Posts Tagged squid

Tom yum soup

This fantastic spicy soup had the nice side effect of helping with one of my migraine—perhaps sinus-clearing spice or improvement of my blood flow?

The adventure began with the chef sauteeing finely chopped leeks and cuttlefish with minced garlic and ginger. Next, he added 880 mL of water and brought it to a boil.

Next, he added a store-bought tom yum soup paste. To quote today’s Wikipedia article, “The basic broth is made of stock and fresh ingredients such as lemon grass, kaffir lime leaves, galangal, lime juice, fish sauce and crushed chili peppers.”

The recipe on the package recommended adding chicken broth, but we added vegetable bouillon instead. Next, lime juice was added, along with 1 tsp of nam pla (Thai fish sauce).

Finally, sliced mushrooms and carrots were added to the simmering broth.

A bit more lime juice was added when served.

Fantastic spice! Yusuke thought he had boiled it a bit too much, because the red spots of spice weren’t visible, but I thought that it was great.

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Riff on chipirones

October was not a big blogging month, as sickness, travel, and general busyness disrupted things. Of course, we have most certainly have been eating, but mainly variations on usual staples.

However: here is something new!

Yusuke very much appreciated the wonderful food that he had in Spain and wanted to recreate a bit of that at home.

He was excited to find some tiny squid—akin to Spanish chipirones—in our grocery store. Alas and alack, he was very disappointed to find that the ink had been removed, so the final result was not quite what he anticipated.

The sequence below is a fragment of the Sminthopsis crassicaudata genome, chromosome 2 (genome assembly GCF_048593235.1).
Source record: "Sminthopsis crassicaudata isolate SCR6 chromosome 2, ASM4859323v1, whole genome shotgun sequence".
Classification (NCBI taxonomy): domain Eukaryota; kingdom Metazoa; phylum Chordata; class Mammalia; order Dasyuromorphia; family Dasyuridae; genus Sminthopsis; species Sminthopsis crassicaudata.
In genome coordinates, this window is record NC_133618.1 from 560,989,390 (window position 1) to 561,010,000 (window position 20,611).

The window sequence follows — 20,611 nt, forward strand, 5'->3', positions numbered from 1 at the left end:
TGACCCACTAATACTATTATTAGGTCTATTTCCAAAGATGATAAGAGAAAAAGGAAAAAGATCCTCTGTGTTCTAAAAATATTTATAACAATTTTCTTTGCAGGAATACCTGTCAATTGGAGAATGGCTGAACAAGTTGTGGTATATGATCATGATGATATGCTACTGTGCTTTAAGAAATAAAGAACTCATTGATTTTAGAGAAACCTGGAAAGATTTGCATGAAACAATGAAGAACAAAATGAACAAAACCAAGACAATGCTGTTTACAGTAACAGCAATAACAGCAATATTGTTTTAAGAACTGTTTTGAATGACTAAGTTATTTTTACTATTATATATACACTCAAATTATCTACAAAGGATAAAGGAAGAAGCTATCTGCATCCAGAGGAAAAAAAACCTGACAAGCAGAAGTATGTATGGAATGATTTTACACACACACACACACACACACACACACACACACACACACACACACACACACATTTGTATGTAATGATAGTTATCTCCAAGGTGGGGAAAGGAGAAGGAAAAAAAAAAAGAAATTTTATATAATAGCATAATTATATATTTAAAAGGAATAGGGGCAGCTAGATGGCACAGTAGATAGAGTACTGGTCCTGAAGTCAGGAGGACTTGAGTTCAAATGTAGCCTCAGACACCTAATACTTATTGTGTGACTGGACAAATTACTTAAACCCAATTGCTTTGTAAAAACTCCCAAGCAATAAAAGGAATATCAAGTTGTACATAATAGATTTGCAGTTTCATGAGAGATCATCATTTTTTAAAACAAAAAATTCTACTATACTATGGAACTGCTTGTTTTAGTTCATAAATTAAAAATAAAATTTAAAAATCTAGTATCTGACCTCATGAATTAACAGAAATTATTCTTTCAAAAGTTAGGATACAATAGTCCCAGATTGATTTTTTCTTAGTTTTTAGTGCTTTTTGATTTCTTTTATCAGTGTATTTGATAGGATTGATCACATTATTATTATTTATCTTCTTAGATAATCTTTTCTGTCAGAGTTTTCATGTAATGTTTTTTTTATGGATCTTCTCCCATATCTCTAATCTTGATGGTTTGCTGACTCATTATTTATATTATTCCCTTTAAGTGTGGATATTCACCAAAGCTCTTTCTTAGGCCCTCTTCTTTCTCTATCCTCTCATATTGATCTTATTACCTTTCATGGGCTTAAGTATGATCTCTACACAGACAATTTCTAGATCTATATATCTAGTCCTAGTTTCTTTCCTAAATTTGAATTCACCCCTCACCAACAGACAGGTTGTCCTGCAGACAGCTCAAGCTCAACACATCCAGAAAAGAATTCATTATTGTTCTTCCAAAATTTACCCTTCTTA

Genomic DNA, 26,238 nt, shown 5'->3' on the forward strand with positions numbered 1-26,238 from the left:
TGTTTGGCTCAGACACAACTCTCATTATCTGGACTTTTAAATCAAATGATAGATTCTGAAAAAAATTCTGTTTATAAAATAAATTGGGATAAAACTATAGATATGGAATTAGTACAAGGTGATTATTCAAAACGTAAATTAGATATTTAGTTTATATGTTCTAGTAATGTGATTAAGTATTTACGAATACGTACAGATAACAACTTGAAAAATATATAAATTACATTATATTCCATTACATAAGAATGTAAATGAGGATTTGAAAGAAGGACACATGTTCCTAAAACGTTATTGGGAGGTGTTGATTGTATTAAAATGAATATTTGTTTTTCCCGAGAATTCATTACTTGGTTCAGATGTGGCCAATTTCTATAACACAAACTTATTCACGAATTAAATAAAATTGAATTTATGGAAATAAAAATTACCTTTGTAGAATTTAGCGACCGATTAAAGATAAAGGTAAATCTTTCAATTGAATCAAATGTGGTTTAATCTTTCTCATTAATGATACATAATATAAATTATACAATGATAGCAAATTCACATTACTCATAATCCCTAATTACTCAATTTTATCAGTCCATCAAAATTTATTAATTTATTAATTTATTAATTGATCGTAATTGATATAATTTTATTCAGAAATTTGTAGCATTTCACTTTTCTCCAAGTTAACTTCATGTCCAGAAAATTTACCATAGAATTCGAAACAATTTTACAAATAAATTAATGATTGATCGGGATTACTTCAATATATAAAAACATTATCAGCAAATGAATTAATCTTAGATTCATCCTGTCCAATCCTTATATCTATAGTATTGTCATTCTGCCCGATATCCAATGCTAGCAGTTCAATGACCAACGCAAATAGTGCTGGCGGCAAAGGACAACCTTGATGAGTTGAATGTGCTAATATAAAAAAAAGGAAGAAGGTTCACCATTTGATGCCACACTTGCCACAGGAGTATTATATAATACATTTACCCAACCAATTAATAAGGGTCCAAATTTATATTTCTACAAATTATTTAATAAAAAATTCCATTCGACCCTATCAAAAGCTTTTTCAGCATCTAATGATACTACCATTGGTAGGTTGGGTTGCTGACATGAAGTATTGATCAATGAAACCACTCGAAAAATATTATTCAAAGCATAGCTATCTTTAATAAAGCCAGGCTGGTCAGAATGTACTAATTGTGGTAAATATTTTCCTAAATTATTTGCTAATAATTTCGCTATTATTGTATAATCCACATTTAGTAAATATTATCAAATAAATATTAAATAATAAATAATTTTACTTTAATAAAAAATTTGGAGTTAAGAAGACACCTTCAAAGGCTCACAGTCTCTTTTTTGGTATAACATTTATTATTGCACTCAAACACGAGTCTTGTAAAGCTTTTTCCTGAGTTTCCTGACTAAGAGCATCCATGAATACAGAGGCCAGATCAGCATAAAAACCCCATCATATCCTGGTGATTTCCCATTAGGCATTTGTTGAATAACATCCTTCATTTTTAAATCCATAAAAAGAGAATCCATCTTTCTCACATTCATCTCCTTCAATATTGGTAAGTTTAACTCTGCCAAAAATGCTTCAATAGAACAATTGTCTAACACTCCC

Anyway, this dish was composed of the following:

  • potatoes
  • squid
  • chives
  • olive oil
  • sea salt
  • lots of white wine
  • water
  • a pinch of bonito flakes

No particular measurements were used: just the right ones!

A note on the sea salt: for this dish in particular, Yusuke procured some sea salt from Portugal (via a Montreal grocery store). The brand is Bela Mandil, and it has won a “slow food award for defense of biodiversity.” In other words, it tastes better than generic salt!

Yusuke began this dish by sautéeing garlic and diced potato. Then he added the rest of the other ingredients to a frying pan. The bonito was added at the last moment since the taste wasn’t quite right. Although Yusuke said that the dish lacked the depth of taste compared to what he had in Spain, it was still quite yummy.

Pictured below is Yusuke’s meal in Spain that inspired this dish. Note the dark colour from the ink!

Delicious looking mini-squid (chiporones) in Spain. Complete with ink!

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Seafood pasta

Seafood pasta

Seafood pasta

This dish wouldn’t be out of place in a fancy-schmancy Montreal restaurant…only it was much cheaper! We managed to find decent squid in a nearby grocery store (PA on du Fort). Yusuke says that fresh squid in Japan is translucent, rather than the opaque white that we see here, but this was probably the best we could get—not too chewy at all. You can’t quite see in the picture, but we had both the body and tentacles of the squid. (N.B. This is from the girl whose only seafood consumption for the first twenty or so years of her life was reheated frozen fish sticks. Now it feels perfectly natural to say, “mmmm, tentacles”). Yusuke stir fried the squid and shrimp before combining it with tomatoes, lots o’ garlic, and Italian spices. He boiled the spaghetti in water with olive oil before adding the noodles to the sauce and seafood in the frying pan.